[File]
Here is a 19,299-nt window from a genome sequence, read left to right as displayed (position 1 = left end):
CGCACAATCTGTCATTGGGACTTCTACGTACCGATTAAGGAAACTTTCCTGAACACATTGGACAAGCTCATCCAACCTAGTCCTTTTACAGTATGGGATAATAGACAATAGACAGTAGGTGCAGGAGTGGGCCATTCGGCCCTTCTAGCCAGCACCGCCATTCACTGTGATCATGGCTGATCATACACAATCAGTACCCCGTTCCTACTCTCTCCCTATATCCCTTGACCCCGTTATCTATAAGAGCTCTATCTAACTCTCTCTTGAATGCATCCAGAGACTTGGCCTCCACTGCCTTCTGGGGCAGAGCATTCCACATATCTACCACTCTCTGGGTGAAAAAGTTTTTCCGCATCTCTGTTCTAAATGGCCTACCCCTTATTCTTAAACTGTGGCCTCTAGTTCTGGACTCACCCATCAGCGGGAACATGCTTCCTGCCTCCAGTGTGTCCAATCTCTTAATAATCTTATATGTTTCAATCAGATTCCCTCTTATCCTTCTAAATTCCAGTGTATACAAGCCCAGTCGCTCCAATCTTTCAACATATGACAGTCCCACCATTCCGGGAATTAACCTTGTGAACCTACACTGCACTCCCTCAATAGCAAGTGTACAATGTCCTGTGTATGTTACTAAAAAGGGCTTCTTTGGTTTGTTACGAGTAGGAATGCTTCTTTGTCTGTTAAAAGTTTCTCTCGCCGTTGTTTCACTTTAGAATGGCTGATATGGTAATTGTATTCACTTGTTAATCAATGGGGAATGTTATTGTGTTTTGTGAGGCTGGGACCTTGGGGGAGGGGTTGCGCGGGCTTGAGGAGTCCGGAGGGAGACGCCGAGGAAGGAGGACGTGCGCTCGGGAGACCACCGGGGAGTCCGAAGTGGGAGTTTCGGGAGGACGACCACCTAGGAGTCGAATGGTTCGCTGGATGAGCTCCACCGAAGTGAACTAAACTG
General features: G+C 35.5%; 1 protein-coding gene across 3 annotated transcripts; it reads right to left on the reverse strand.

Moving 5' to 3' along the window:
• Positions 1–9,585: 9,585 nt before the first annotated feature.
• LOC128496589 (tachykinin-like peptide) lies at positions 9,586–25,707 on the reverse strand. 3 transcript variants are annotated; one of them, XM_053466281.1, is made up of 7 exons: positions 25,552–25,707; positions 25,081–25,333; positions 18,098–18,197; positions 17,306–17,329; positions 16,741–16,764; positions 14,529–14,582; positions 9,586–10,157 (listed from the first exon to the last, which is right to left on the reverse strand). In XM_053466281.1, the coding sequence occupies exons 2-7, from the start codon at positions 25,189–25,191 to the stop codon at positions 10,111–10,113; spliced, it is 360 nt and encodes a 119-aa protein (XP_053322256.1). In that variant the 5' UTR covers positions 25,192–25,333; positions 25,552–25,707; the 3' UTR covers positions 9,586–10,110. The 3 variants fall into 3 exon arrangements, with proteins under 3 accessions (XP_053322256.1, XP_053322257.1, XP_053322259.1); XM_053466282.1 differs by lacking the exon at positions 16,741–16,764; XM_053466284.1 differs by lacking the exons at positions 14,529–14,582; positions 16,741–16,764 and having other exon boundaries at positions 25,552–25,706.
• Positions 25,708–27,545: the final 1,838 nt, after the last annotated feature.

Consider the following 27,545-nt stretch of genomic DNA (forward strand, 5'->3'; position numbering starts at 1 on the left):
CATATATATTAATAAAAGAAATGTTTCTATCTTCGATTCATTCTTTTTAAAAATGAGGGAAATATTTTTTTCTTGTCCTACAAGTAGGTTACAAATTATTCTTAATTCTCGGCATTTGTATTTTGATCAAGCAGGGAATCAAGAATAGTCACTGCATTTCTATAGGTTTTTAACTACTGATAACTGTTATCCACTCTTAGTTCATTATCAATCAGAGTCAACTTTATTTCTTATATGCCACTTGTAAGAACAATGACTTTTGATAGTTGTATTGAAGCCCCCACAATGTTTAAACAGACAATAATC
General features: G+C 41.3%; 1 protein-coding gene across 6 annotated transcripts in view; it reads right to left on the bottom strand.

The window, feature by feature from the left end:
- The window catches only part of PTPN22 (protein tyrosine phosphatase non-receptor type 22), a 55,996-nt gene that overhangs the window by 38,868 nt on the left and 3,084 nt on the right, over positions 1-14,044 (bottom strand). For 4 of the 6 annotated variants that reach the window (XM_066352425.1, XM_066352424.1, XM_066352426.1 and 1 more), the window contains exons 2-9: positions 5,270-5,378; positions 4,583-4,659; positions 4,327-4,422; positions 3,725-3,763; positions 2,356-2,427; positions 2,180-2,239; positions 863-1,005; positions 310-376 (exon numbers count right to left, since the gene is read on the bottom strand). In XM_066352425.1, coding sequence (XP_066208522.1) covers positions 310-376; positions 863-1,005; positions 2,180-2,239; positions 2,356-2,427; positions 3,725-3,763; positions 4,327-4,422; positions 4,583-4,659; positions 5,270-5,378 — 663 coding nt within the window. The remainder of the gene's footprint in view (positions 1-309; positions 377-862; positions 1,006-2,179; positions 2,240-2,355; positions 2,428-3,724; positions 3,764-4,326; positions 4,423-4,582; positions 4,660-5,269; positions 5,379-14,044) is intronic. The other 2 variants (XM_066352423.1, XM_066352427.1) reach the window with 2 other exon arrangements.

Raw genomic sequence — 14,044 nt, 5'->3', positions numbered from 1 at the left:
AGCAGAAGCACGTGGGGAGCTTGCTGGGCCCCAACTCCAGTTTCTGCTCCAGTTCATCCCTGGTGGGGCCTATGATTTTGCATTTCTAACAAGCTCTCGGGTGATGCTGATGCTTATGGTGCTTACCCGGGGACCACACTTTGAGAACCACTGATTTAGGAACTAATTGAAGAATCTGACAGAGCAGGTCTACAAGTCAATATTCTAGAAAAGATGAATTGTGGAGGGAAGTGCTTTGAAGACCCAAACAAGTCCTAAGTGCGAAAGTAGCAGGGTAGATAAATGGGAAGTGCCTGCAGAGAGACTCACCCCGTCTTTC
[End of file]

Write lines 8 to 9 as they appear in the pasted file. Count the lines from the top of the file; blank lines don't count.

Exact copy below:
Consider the following 27,545-nt stretch of genomic DNA (forward strand, 5'->3'; position numbering starts at 1 on the left):
CATATATATTAATAAAAGAAATGTTTCTATCTTCGATTCATTCTTTTTAAAAATGAGGGAAATATTTTTTTCTTGTCCTACAAGTAGGTTACAAATTATTCTTAATTCTCGGCATTTGTATTTTGATCAAGCAGGGAATCAAGAATAGTCACTGCATTTCTATAGGTTTTTAACTACTGATAACTGTTATCCACTCTTAGTTCATTATCAATCAGAGTCAACTTTATTTCTTATATGCCACTTGTAAGAACAATGACTTTTGATAGTTGTATTGAAGCCCCCACAATGTTTAAACAGACAATAATC